The Dow and S&P 500 ended slightly lower on Wednesday, breaking their five-day streak of record closing highs as energy and utility shares lost ground, while the Nasdaq climbed.
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Energy shares fell along with oil prices, with Brent crude oil breaking below $80 a barrel for the first time since September 2010. Shares of Exxon Mobil were down 1.1 percent at $95.38, while the S&P energy index dropped 0.9 percent.
S&P utilities slid 2 percent and were the biggest drag on the benchmark index, reversing recent gains. The index is still up 7.6 percent for the month so far.
The S&P 500 has rallied more than 9 percent from a six-month low in October, buoyed by supportive economic data and corporate earnings. For the year so far, it is up 10.3 percent.
"The overall environment has really shifted from negative to positive. We had our bounce back ... so the markets are fairly quiet, and I think investors are actually fairly comfortable right now," said Bryant Evans, portfolio manager at Cozad Asset Management, in Champaign, Illinois.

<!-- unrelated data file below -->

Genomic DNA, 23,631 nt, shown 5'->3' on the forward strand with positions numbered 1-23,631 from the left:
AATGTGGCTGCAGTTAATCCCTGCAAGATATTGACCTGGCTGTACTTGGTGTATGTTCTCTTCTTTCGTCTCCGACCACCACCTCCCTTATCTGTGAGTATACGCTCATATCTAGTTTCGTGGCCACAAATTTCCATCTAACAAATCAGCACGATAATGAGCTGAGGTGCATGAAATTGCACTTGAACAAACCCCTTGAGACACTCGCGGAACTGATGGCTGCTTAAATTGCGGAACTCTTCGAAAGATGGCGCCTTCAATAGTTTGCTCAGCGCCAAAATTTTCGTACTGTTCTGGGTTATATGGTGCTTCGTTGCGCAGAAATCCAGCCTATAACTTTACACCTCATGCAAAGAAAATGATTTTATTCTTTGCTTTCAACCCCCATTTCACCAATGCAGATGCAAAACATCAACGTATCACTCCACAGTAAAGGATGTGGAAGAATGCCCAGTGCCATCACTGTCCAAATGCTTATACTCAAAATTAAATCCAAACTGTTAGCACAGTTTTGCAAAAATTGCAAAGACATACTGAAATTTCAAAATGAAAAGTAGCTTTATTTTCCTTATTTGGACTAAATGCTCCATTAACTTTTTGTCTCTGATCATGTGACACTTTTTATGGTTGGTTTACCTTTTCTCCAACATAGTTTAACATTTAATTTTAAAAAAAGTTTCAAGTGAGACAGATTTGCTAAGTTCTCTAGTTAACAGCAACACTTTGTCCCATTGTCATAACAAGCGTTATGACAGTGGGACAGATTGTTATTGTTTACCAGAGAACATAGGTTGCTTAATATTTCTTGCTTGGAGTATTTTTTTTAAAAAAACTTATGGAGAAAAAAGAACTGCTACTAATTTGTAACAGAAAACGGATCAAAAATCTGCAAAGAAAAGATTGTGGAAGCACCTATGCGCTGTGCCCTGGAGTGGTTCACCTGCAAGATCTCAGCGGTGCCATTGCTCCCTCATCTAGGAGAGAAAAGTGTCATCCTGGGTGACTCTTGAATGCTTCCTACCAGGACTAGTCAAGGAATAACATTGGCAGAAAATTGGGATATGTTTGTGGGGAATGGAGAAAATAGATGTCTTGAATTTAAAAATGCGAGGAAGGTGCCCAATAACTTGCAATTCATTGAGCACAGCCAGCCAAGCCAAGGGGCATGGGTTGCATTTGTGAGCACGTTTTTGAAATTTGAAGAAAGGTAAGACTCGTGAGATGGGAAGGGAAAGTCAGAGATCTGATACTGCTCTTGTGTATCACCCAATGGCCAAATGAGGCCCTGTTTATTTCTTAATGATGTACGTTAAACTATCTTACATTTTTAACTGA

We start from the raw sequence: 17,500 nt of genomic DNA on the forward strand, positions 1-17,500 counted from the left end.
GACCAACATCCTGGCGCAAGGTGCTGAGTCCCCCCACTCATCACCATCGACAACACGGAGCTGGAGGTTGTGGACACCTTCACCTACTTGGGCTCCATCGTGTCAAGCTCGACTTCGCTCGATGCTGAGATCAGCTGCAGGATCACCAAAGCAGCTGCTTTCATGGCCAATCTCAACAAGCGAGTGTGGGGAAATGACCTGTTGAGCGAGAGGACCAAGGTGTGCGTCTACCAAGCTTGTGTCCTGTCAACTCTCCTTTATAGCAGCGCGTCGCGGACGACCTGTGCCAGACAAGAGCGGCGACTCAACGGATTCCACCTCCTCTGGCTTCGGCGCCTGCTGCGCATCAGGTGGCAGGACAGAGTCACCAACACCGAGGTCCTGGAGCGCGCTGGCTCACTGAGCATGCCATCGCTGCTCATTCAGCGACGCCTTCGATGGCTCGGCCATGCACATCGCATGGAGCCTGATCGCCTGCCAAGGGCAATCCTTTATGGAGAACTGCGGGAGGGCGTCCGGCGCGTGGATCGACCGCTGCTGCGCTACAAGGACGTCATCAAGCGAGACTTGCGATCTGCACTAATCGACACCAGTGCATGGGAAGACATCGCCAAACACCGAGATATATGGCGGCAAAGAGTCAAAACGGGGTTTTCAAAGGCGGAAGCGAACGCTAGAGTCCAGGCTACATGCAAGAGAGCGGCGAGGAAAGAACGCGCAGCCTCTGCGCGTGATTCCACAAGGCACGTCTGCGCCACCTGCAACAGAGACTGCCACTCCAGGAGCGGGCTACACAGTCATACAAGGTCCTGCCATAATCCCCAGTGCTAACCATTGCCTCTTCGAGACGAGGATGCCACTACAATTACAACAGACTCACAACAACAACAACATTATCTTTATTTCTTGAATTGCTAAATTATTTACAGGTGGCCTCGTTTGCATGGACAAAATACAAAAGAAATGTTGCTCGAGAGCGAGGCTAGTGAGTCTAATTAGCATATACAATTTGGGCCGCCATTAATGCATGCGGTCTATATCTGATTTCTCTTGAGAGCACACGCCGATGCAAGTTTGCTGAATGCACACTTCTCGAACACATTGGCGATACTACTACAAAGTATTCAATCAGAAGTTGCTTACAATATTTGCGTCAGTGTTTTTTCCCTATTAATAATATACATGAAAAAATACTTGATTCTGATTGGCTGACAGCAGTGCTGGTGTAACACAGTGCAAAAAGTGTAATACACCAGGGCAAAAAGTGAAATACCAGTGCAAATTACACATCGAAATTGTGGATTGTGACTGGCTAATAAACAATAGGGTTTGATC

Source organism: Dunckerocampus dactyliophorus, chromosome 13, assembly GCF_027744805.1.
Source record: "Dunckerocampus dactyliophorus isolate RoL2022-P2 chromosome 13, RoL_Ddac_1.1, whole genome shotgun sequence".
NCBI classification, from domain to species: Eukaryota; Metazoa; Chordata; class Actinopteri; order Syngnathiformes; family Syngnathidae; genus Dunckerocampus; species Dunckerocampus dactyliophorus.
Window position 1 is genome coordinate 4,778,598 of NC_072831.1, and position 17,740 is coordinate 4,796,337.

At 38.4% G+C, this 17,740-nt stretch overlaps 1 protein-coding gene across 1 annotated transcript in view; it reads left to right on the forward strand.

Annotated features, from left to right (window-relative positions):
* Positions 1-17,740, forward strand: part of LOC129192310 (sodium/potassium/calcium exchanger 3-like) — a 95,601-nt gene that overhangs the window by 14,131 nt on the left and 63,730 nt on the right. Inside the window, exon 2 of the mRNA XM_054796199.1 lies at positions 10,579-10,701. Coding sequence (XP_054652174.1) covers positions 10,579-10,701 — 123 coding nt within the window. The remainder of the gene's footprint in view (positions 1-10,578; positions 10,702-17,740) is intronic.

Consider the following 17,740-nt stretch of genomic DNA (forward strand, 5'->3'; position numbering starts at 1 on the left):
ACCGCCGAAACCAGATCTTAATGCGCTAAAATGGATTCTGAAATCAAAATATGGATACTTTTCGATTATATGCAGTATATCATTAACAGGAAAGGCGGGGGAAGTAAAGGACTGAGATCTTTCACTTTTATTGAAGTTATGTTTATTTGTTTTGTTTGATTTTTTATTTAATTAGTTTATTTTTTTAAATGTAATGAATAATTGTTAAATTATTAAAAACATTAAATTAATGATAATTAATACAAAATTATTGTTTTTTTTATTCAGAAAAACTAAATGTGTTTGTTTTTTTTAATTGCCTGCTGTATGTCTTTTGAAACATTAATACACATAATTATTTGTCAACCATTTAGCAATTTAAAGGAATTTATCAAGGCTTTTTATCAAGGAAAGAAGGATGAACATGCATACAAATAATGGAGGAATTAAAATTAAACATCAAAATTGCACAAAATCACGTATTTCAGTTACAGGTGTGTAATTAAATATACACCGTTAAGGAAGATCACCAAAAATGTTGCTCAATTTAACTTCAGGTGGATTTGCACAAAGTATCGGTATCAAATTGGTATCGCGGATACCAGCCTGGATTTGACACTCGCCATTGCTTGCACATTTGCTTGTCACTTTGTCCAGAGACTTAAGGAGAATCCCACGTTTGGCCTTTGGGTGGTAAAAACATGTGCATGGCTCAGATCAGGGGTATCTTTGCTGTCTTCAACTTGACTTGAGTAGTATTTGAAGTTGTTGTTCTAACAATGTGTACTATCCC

The Dow Jones industrial average fell 2.7 points, or 0.02 percent, to 17,612.2, the S&P 500 lost 1.43 points, or 0.07 percent, to 2,038.25 and the Nasdaq Composite added 14.58 points, or 0.31 percent, to 4,675.14.
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Lifting the Nasdaq, Apple shares gained 1.4 percent to $111.25, a record high. Shares of Twitter jumped 7.5 percent to $42.54. It said during its first financial analyst day it is considering creating additional mobile applications.
Financial shares slipped after global regulators fined five major banks for failing to stop their traders from trying to manipulate the foreign exchange market. The banks included Citigroup Inc, whose shares dipped 0.7 percent.
The day's gainers included retailers, with the S&P retail index climbing 0.6 percent. Macy's Inc rose 5.1 percent to $61.57 after upbeat earnings. Shares of Fossil jumped 8.4 percent to $112.48, a day after its results.
Shares of J.C. Penney fell 1.3 percent in after-hours trading, while shares of Cisco Systems dipped 0.2 percent, both after reporting results.
Among the day's biggest NYSE decliners, SeaWorld Entertainment slumped 9.4 percent to $16.85 after earnings fell short of expectations.
NYSE advancers outnumbered decliners 1,669 to 1,410, a 1.18-to-1 ratio on the upside; on the Nasdaq, 1,645 issues rose and 1,029 fell for a 1.60-to-1 ratio.
About 5.9 billion shares traded on U.S. exchanges, below the 6.6 billion average this month, according to BATS Global Markets.
(By Caroline Valetkevitch; Additional reporting by Chuck Mikolajczak; Editing by Nick Zieminski)